Interviewer: Let’s start with what is an alcohol-restricted driver, when does it come into play in a DUI case?
An Alcohol-Restricted Driver Status Is an Action Placed by the Utah DMV on Your Driver’s License
Court Koehler: If you are arrested and convicted for DUI, then through the DMV, you may be placed on active, or not active, alcohol restrictive driver status. What happens is when you get pulled over and the police officer looks over your license, he’ll see a warning on his computer screen that indicates you are an alcohol restricted driver.
What that means is that you cannot have any measurable amount of alcohol in your system while you are driving. If you do it’s a separate offense and the penalties and fines will be similar to the DUI.
The Alcohol-Restricted Status Is a Separate Action from a Criminal Trial and May Be in Addition to Any Penalties Imposed by the Judge
It’s a separate requirement imposed on you to not drive if you have any alcohol at all in your system. It’s automatic whenever you’ve been convicted of a DUI or impaired driving. It doesn’t have anything to do with what the judge sentences you to during your trial; the DMV imposes this status on your license.
Under This Status, You Cannot Drive if You Have Consumed Even a Small Amount of Alcohol
Interviewer: Are you restricted from having any alcohol in your system, even the smallest trace?
Court Koehler: Yes, no measurable amount is the way that the statute is written. A trace would be measurable so that would be an offense under the statute.
Police Testimony Only May Be Adequate for a Conviction
The way that you can prove it is usually it will be through a breath test but the officer can also prove by testifying. It would be less common for this to happen but let’s say the officer observed you during a police stop. Maybe he smelled alcohol on your breath or your eyes were bloodshot. It’s the same sort of battery of checkpoints that they might go through when they are investigating you for DUI.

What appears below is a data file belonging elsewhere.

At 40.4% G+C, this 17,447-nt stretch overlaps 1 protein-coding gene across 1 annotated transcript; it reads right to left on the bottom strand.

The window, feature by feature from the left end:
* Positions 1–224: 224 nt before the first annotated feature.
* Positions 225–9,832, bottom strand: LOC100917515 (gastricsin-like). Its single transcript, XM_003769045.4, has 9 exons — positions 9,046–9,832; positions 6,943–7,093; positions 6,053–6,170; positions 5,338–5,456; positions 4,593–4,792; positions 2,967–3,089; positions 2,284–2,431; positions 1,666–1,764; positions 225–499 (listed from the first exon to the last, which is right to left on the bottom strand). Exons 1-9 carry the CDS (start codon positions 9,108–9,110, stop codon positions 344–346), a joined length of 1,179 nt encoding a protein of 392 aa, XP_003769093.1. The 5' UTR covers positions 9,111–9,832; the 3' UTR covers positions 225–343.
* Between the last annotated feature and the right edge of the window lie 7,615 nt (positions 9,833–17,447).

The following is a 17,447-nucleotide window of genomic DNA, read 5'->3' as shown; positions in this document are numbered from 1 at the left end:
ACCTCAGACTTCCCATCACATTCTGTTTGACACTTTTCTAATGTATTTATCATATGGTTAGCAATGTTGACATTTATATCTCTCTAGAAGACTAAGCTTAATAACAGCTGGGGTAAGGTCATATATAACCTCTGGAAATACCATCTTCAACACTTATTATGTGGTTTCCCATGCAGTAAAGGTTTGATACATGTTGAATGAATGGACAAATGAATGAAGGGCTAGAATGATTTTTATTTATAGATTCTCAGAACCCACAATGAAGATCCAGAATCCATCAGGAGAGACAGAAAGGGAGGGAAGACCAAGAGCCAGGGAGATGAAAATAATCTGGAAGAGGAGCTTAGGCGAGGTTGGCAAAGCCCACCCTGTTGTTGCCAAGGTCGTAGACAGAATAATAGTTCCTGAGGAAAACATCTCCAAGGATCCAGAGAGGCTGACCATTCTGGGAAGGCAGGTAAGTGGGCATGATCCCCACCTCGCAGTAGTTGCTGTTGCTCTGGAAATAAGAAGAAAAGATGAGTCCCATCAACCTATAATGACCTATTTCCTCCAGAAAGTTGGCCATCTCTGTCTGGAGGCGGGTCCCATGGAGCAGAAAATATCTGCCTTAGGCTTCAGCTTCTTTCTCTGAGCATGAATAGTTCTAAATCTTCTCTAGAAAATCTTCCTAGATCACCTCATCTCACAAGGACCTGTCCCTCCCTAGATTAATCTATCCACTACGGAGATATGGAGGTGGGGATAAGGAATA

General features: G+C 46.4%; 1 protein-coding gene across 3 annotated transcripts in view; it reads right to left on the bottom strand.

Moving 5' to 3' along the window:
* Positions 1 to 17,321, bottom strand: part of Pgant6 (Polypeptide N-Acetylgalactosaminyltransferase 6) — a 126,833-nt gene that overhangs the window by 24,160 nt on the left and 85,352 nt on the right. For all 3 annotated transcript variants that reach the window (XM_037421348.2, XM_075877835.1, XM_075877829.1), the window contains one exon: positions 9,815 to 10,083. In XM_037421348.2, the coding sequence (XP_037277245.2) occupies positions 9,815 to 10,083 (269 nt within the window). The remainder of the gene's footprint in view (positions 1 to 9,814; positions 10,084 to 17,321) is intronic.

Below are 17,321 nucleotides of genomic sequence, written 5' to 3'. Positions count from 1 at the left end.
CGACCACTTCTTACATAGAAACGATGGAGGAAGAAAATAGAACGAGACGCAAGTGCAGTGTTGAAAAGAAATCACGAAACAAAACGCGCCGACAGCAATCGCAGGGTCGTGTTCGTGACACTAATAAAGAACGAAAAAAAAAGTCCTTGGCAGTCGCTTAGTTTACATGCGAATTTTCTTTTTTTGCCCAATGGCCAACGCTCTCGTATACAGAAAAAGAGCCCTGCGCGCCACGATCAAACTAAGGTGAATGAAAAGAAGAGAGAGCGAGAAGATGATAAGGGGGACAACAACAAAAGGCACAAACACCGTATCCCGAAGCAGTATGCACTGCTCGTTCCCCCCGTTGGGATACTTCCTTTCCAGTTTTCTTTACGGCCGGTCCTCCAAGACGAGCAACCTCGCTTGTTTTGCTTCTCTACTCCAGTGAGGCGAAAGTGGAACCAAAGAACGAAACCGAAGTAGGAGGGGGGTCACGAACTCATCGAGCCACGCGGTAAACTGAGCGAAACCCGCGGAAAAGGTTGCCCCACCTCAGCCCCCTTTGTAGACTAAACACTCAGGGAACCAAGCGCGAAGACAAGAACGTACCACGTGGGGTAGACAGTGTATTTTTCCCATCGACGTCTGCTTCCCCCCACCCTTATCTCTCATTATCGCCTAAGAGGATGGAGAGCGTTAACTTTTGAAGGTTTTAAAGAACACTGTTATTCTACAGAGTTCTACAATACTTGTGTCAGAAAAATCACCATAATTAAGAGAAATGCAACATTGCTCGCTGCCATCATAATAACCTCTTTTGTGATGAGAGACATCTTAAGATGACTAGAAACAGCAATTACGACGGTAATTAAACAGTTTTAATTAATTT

Even if you don’t necessarily take a breath test, the officer can testify to convince the jury at the trial that you were impaired.
How Long Might You Be Classified as an Alcohol-Restricted Driver?
Interviewer: How long is this status usually imposed for?
You Are Classified as an Alcohol-Restricted Driver for a Year for a First Alcohol-Related Offense
Court Koehler: The first time you get a conviction, you’d be an alcohol restricted driver for two years. For a period of two years you’ll have that flag on your license.
If You Violate the Terms of the Status, your License Is Suspended for a Year and You Are an Alcohol-Restricted Driver for an Additional Three Years
Then if you were to violate that and get convicted of driving with some measurable amount of alcohol under the alcohol restricted driver statute, you would have your license revoked for a year. In addition the year suspension, you’ll be an alcohol restricted driver for an additional three years.
It’s generally something that you don’t want to take casually. I don’t think there are a many people that could get by not having a driver’s license for a year. It’s pretty serious.
A Second DUI Conviction Results in a 10-Year Classification as an Alcohol-Restricted Driver
Interviewer: What about for a second conviction?
Court Koehler: If you receive a second DUI, you are alcohol restricted for 10 years.
The Severe Penalty Is Imposed to Deter Repeat Offenders
The lengthy status is imposed to deter people from drinking and driving. Also if you are convicted of an alcohol restricted driver violation, you will also be required to have an ignition interlock installed. Although it probably won’t affect you too much because you will have been convicted of a DUI you will probably already have an ignition interlock restriction on your license so you’ll already be made to have one.
Interviewer: What happens if you are pulled over and you are an alcohol restricted driver and you blow anything above 0 on a breath test? What’s the penalty?
Violation of the Alcohol Restriction Is Subject to Fines, Surcharges and a Possible Jail Sentence
Court Koehler: The class D misdemeanor so the penalties are going to be a fine of up to $1000. There are all sorts of surcharges, something like 95% so basically you are looking at a fine of up to $2000.
Then jail time, it could be a maximum of up to six months under a class D misdemeanor. However, it is uncommon to get that much jail time. It depends on your criminal history. Typically, let’s say your record is pretty clean except that you have the DUI and then you get caught driving with alcohol in your system and you are an alcohol restricted driver. You are probably going to end up with a fine around $2000 and you might, depending on the judge, have to spend a couple days in jail as well.